Normally right after Thanksgiving the cards come flooding into our home.  Many are pictures of friends and their families, some are e the standard festive card with a small personal message scribbled inside and others are letters that often include scanned photos of friends and family far and wide.

But this year the flood has turned into a trickle.  To date we have received so few cards that my wife is looking for cards from last year to place in front of our relatively small fireplace mantle.

Our experience apparently is not out of the ordinary though.  An article in the Washington Post chronicles others in the D.C. area who are wondering what happened as well.

Is it juts our collective imagination or is this a real phenomenon that signals a new trend?  According to the Post it’s real alright.  Mail volume is down some 10% compared to a year ago and that can be largely attributed to the decline in Christmas cards being mailed.

Now I have to admit that I am as much a culprit as I am a victim if not more so.  To date I have sent zero Christmas cards.  Yep, I’m definitely a  Grinch and a Scrooge this year.  This is down from the 50-60 cards I used to send when I first got married nearly 25 years ago to 25-30 that I recall sending last year.  But I still have time to fix my miserable record and I plan to do so this week.

Yes our lives are busy and social media seems to have consumed many of us to the point that it now is becoming acceptable to send e-cards and use Twitter and Facebook to wish our friends and family a Merry Christmas.  It’s not very personal but it is efficient.  In one fell swoop I can send a Christmas greeting to over 2,400 people and all it would cost me is my time.  It’s very tempting to say the least.

For me I can’t help but feel a little conflicted.  As a child growing up in the ’60’s and ’70’s I watched my father very meticulously send out some 100 plus cards every year to people all over the world.  He had a very thick notebook that contained the name and address of every recipient.  At the bottom of the card he drew a line.  Above the line he wrote the year a card was sent.  Below the line he recorded if a card was received.  If a person didn’t reciprocate with a card he was thus unlikely to receive one the next year.  When you are sending out as many cards as he was the only way to remember to whom he sent and received cards from.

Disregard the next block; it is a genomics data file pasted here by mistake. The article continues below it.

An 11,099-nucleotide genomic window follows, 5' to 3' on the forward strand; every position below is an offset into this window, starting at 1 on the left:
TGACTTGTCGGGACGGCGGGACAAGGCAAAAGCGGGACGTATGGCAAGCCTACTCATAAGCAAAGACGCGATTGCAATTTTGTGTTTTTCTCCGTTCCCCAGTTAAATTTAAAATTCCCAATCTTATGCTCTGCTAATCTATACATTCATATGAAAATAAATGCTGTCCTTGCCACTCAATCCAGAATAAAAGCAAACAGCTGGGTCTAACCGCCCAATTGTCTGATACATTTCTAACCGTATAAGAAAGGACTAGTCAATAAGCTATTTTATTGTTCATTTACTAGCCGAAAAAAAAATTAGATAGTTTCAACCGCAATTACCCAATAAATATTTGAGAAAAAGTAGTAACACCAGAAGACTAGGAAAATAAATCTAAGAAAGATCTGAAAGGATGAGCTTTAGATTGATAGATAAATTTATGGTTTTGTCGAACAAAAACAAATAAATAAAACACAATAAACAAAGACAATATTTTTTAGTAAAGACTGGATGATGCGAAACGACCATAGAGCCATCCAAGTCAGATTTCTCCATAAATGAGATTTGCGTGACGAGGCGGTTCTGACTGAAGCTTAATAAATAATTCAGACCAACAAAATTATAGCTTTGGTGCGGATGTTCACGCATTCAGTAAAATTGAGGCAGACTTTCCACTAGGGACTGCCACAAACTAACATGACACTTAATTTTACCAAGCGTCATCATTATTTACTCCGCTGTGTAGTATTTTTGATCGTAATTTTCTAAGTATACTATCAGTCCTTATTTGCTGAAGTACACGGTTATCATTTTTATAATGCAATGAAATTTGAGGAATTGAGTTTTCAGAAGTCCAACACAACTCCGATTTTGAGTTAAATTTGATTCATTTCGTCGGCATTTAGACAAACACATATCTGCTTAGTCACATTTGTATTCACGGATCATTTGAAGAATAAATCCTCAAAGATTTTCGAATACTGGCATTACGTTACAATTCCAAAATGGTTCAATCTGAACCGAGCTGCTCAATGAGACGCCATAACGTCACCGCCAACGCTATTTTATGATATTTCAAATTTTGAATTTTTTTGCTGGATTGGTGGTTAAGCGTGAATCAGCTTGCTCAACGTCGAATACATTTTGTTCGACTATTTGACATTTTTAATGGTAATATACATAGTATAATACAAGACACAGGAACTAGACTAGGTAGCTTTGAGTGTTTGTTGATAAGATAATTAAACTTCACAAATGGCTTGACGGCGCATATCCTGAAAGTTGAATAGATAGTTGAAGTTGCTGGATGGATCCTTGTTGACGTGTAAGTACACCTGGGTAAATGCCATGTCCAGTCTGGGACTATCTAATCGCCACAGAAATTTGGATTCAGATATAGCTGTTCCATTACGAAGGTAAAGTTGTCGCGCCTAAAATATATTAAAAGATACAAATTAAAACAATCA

I can still remember logging in the cards received which since the notebook wasn’t completely alphabetized took quite a bit of time and while it may seemed fun while I was a child I certainly don’t miss those days.

But I never thought I’d see the day where Christmas cards would become irrelevant.  As I said earlier our busy lives and the onslaught of social media probably plays a part but I wonder just how much the recession affected the sharp drop in card mailings this year.  After all we still have sky high unemployment, foreclosures continue unabated and the outlook isn’t really that bright in the year ahead so I guess it’s hard to be too cheery.   The other part of this equation is the cost of the cards themselves.  A box of cards fully priced will normally run about $1 or more per card.  Factor in postage and if you are sending out a lot of cards it adds up fast.  Even at the peak of when my father was sending out 100 plus cards a year I bet he didn’t spend more than $100 for cards and postage including the ones he sent overseas.

In any event I hope that this is only a blip on the radar screen.  I know I have been lazier than usual but my close friends can expect a card in the next few days, while my Facebook friends will have to settle for a cheaper electronic greeting.

Whether or not you send a card this year don’t forget to let your friends and family know how grateful you are for them.

Have a very Merry Christmas and a Happy New Year!

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